Philadelphia District Attorney Larry Krasner is being impeached over the “catastrophic consequences” of his “progressive philosophies” in the crime-ridden Pennsylvania city.

The Pennsylvania state House on Wednesday voted 107-85 in favor of impeachment for “misbehavior in office.”

It sets him up for an impeachment trial in the Pennsylvania Senate, the first such hearing in nearly 30 years and one of only a handful of times the centuries-old legislature has sought to remove someone from office.

The House resolution accused Krasner’s office of continued “focus on issues that promote” his “progressive philosophies rather than how to effectively prosecute a criminal case.”

“In reality, the policies and practices of the Philadelphia District Attorney’s Office instituted under the direction of District Attorney Krasner have led to catastrophic consequences for the people of the City of Philadelphia,” the resolution alleges.

Philadelphia District Attorney Larry Krasner speaks earlier this month.
Philadelphia District Attorney Larry Krasner is accused of “misbehavior in office” by the state House.

“His lack of proper leadership serves as a direct and proximate cause of the crisis currently facing the city of Philadelphia,” it says.

Krasner is accused of failing to prosecute minor crimes and allowing soft-on-crime bail policies that fail to lock up dangerous criminals. He is also accused of obstructing the House’s investigation of his office.

Rep. Tim Bonner, a former prosecutor, warned that “anarchy and violence will prevail” if elected leaders ignore the laws as written.

“No one individual has the right to set aside the laws of Congress or the General Assembly because they simply do not like the law. No one has that degree of absolute power,” Bonner said.

“Abuse of power by an elected official in office is the corruption of power and constitutes misbehavior in office.”

State Rep. Martina White, a prime sponsor of the impeachment resolution, said that “no public official is above accountability.”

“This man has denied that there is even a crisis of crime happening on our streets,” White said of the Democratic DA.

Krasner addresses crime and gun violence last month.
Krasner cherry-picked laws to follow in order to suit his “progressive philosophies,” the state House resolution said.

Of the lawmakers present Wednesday, all but one Republican voted for impeachment, while every Democrat opposed it, the Philadelphia Inquirer noted. Krasner’s removal from office would need a two-thirds vote in the Senate, where Republicans currently hold 28 of 50 seats, the paper said.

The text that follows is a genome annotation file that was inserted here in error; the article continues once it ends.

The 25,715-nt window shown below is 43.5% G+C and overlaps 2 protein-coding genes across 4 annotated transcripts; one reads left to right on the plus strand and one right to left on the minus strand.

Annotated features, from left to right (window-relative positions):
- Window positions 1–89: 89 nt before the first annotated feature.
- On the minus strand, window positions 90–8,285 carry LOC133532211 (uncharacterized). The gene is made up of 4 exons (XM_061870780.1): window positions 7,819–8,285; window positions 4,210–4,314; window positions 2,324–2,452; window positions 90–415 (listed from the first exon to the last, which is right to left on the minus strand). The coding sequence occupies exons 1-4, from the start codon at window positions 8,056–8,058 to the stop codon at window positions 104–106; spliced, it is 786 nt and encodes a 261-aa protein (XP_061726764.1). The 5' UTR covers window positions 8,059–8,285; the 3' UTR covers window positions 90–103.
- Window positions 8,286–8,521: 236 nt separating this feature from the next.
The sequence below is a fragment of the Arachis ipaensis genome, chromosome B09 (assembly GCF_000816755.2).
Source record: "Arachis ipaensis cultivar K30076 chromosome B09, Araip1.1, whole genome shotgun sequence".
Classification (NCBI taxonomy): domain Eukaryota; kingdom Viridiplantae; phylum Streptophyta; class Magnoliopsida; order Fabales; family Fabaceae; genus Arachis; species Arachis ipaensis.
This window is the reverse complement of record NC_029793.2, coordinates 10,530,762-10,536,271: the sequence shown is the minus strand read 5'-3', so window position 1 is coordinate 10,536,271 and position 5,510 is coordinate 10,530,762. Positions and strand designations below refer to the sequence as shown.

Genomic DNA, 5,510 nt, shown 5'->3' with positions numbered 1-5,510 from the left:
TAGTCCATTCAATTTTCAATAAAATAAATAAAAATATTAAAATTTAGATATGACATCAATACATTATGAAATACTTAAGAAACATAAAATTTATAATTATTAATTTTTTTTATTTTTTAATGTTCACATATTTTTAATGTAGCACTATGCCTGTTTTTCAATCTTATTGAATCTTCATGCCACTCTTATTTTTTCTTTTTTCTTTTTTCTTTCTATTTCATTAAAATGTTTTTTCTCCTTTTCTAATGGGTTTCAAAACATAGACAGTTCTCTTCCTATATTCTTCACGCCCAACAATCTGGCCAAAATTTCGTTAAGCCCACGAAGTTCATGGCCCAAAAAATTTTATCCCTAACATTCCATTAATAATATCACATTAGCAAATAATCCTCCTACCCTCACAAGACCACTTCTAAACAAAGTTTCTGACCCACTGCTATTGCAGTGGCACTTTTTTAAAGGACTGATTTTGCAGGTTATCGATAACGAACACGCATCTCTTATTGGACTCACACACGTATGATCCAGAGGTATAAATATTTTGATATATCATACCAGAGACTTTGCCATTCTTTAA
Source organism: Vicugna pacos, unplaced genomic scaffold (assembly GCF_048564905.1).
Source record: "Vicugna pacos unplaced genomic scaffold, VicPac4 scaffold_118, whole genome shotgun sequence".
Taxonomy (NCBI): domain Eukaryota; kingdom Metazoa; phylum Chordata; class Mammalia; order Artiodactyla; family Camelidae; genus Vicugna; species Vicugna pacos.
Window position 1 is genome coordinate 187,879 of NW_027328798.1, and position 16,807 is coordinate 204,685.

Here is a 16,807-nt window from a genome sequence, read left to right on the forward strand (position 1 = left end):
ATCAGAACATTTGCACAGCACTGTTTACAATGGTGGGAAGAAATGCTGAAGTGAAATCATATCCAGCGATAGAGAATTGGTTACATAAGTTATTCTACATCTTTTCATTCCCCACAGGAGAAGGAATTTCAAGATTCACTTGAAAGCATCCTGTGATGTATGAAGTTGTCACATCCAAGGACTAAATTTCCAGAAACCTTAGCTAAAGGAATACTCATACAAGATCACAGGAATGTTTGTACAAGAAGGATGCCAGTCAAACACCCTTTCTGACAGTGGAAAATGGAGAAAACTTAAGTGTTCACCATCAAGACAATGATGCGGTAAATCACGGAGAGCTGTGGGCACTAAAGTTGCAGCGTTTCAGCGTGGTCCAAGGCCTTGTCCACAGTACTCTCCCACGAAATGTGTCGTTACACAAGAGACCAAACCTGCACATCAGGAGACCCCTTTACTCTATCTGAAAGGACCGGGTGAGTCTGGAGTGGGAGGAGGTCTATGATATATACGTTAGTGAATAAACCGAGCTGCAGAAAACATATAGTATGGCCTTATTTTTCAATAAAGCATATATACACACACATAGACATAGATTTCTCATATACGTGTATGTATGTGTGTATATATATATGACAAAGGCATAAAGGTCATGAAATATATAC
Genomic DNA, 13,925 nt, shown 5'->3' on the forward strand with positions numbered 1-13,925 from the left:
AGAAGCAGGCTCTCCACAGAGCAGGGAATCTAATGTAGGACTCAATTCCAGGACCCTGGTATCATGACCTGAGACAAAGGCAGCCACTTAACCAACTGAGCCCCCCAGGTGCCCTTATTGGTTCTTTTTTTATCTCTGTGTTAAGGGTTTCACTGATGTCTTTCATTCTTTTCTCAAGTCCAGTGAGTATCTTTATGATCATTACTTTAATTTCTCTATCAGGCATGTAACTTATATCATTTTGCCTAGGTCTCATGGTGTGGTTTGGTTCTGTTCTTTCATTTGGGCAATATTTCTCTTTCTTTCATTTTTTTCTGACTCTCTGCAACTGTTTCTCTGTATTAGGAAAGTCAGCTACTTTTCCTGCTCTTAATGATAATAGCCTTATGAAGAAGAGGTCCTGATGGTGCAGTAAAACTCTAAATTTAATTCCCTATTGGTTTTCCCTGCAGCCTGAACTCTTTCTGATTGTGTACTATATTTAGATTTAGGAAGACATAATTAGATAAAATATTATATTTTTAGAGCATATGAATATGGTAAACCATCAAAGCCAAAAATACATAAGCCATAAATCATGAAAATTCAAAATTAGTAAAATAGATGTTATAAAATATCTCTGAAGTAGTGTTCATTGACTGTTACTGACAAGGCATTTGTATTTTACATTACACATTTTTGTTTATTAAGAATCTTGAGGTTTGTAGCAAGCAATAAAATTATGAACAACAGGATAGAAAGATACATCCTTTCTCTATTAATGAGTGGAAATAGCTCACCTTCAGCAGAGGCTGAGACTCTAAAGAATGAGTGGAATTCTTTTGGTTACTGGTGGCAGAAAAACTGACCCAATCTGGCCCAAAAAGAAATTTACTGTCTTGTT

It’s unclear when the state Senate will launch a trial. The two-year legislative session ends in two weeks, but the chamber’s top-ranking Republican, state Sen. Kim Ward of Westmoreland County, said this week that she intends to add days to the session to take up the matter.

Krasner — who was overwhelmingly re-elected by Philadelphia voters last year — hit back by saying that “Philadelphians’ votes, and Philadelphia voters, should not be erased.”

“History will harshly judge this anti-democratic authoritarian effort to erase Philly’s votes — votes by Black, brown, and broke people in Philadelphia. And voters will have the last word,” he tweeted.

In a statement, he also called it the only time the state House has ever “used the drastic remedy of impeachment of an elected official because they do not like their ideas.”

“They have impeached me without presenting a single shred of evidence connecting our policies to any uptick in crime,” he claimed defiantly.

The last person impeached and ultimately removed was Rolf Larsen, who was ousted in 1994 for making legal decisions based on improper conversations with a political supporter, the Inquirer noted.

The only other examples of impeachments that led to removals occurred more than 200 years ago — in 1803 and 1811, the paper noted.

Krasner isn’t the first soft-on-crime, left-wing prosecutor to come under fire.

Voters in San Francisco recalled District Attorney Chesa Boudin in June, and Los Angeles District Attorney George Gascón narrowly survived a similar effort over the summer when organizers were unable to get it onto the ballot.

With Post wires

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